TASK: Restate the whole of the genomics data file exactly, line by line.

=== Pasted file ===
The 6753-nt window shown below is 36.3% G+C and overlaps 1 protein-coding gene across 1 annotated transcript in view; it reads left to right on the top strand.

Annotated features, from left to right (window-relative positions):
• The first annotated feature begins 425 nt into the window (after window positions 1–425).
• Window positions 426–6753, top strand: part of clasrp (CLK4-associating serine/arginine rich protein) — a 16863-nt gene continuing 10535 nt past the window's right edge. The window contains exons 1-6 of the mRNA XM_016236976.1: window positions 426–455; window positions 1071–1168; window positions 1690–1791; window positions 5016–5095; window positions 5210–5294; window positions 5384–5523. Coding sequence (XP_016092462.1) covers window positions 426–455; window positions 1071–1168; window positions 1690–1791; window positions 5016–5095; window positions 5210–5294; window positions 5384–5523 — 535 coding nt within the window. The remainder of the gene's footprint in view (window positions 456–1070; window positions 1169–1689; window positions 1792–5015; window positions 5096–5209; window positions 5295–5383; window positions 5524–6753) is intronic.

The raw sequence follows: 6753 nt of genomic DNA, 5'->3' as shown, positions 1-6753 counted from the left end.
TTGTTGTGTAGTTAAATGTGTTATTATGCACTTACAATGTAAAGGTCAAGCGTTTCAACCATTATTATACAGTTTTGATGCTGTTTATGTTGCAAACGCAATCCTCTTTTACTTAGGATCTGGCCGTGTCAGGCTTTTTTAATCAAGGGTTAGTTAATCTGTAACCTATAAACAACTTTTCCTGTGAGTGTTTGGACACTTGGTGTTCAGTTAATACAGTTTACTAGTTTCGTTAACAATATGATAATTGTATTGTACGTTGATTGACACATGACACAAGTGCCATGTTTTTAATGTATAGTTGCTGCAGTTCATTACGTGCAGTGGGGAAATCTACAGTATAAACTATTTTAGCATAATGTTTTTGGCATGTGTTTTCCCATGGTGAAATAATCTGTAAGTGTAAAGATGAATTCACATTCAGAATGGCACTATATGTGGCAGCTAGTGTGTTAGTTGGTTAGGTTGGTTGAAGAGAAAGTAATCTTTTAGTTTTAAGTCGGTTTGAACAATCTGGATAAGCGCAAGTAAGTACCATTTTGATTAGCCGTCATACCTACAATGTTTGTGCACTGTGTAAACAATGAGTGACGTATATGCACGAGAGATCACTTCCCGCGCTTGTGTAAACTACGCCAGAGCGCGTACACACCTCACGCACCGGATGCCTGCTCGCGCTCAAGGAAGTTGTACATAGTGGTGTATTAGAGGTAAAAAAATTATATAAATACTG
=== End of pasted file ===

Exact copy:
The 6753-nt window shown below is 36.3% G+C and overlaps 1 protein-coding gene across 1 annotated transcript in view; it reads left to right on the top strand.

Annotated features, from left to right (window-relative positions):
• The first annotated feature begins 425 nt into the window (after window positions 1–425).
• Window positions 426–6753, top strand: part of clasrp (CLK4-associating serine/arginine rich protein) — a 16863-nt gene continuing 10535 nt past the window's right edge. The window contains exons 1-6 of the mRNA XM_016236976.1: window positions 426–455; window positions 1071–1168; window positions 1690–1791; window positions 5016–5095; window positions 5210–5294; window positions 5384–5523. Coding sequence (XP_016092462.1) covers window positions 426–455; window positions 1071–1168; window positions 1690–1791; window positions 5016–5095; window positions 5210–5294; window positions 5384–5523 — 535 coding nt within the window. The remainder of the gene's footprint in view (window positions 456–1070; window positions 1169–1689; window positions 1792–5015; window positions 5096–5209; window positions 5295–5383; window positions 5524–6753) is intronic.

The raw sequence follows: 6753 nt of genomic DNA, 5'->3' as shown, positions 1-6753 counted from the left end.
TTGTTGTGTAGTTAAATGTGTTATTATGCACTTACAATGTAAAGGTCAAGCGTTTCAACCATTATTATACAGTTTTGATGCTGTTTATGTTGCAAACGCAATCCTCTTTTACTTAGGATCTGGCCGTGTCAGGCTTTTTTAATCAAGGGTTAGTTAATCTGTAACCTATAAACAACTTTTCCTGTGAGTGTTTGGACACTTGGTGTTCAGTTAATACAGTTTACTAGTTTCGTTAACAATATGATAATTGTATTGTACGTTGATTGACACATGACACAAGTGCCATGTTTTTAATGTATAGTTGCTGCAGTTCATTACGTGCAGTGGGGAAATCTACAGTATAAACTATTTTAGCATAATGTTTTTGGCATGTGTTTTCCCATGGTGAAATAATCTGTAAGTGTAAAGATGAATTCACATTCAGAATGGCACTATATGTGGCAGCTAGTGTGTTAGTTGGTTAGGTTGGTTGAAGAGAAAGTAATCTTTTAGTTTTAAGTCGGTTTGAACAATCTGGATAAGCGCAAGTAAGTACCATTTTGATTAGCCGTCATACCTACAATGTTTGTGCACTGTGTAAACAATGAGTGACGTATATGCACGAGAGATCACTTCCCGCGCTTGTGTAAACTACGCCAGAGCGCGTACACACCTCACGCACCGGATGCCTGCTCGCGCTCAAGGAAGTTGTACATAGTGGTGTATTAGAGGTAAAAAAATTATATAAATACTG